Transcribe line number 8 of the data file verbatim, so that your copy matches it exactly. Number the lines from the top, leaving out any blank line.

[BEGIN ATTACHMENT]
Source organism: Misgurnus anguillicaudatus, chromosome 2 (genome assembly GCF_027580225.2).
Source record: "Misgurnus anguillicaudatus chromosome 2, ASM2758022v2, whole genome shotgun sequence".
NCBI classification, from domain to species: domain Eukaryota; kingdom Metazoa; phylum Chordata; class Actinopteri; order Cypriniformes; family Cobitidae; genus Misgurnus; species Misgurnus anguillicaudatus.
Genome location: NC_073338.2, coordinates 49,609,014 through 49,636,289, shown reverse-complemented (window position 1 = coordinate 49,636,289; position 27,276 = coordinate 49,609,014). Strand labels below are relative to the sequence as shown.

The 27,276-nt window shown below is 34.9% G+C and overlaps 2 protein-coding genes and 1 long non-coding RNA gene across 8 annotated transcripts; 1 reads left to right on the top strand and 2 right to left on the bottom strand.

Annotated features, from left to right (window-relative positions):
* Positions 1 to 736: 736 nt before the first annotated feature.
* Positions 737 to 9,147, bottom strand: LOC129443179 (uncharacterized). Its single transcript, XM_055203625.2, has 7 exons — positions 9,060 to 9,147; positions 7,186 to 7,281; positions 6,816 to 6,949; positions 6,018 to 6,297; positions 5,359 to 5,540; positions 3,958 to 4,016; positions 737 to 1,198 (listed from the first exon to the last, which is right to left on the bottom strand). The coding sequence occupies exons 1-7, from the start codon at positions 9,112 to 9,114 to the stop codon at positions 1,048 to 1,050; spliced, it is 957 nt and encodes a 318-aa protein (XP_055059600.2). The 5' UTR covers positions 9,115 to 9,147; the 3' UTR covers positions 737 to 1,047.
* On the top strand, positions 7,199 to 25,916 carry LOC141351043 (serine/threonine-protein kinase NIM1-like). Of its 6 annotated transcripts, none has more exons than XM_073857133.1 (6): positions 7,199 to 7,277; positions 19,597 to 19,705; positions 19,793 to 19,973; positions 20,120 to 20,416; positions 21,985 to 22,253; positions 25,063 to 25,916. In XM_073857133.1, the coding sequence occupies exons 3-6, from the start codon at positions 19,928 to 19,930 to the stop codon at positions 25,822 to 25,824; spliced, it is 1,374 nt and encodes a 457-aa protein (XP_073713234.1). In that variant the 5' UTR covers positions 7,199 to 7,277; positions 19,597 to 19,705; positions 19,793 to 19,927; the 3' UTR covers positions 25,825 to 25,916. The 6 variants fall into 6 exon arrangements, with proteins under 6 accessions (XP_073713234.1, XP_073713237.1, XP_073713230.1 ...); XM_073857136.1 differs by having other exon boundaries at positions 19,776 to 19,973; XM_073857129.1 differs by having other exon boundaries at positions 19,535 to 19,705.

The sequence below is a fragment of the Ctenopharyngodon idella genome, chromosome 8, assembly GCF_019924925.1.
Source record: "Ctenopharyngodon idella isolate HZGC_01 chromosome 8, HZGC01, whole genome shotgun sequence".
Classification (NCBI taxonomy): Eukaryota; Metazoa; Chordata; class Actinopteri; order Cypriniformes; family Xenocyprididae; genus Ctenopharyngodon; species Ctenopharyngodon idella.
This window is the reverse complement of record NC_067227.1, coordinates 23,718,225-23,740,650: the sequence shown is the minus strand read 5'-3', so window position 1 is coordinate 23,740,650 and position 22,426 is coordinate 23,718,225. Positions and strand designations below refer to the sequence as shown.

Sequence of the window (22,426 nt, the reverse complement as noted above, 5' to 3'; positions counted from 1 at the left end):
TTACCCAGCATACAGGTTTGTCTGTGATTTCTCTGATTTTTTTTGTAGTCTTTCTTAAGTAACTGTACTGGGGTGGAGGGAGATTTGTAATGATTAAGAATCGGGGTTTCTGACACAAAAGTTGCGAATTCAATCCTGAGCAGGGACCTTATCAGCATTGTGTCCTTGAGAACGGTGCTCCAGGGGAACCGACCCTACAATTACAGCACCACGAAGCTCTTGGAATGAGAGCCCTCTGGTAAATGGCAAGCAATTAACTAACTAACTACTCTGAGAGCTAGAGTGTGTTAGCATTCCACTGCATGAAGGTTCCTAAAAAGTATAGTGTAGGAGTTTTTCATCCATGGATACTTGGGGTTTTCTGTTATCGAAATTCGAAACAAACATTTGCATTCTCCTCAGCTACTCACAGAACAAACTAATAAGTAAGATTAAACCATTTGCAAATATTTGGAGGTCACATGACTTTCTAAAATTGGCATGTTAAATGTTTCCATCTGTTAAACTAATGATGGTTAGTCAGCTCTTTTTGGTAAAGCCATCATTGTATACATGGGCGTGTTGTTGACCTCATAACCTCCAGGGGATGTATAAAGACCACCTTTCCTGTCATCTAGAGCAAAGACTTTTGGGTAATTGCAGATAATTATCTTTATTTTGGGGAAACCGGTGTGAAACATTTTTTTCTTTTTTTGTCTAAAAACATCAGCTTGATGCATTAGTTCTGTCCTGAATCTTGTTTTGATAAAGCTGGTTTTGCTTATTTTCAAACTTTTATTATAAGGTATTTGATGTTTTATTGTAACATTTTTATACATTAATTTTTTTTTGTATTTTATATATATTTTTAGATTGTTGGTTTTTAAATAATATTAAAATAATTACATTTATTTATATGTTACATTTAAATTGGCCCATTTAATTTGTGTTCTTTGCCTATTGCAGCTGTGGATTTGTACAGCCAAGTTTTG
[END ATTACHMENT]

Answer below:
* Positions 737 to 9,147, bottom strand: LOC129443179 (uncharacterized). Its single transcript, XM_055203625.2, has 7 exons — positions 9,060 to 9,147; positions 7,186 to 7,281; positions 6,816 to 6,949; positions 6,018 to 6,297; positions 5,359 to 5,540; positions 3,958 to 4,016; positions 737 to 1,198 (listed from the first exon to the last, which is right to left on the bottom strand). The coding sequence occupies exons 1-7, from the start codon at positions 9,112 to 9,114 to the stop codon at positions 1,048 to 1,050; spliced, it is 957 nt and encodes a 318-aa protein (XP_055059600.2). The 5' UTR covers positions 9,115 to 9,147; the 3' UTR covers positions 737 to 1,047.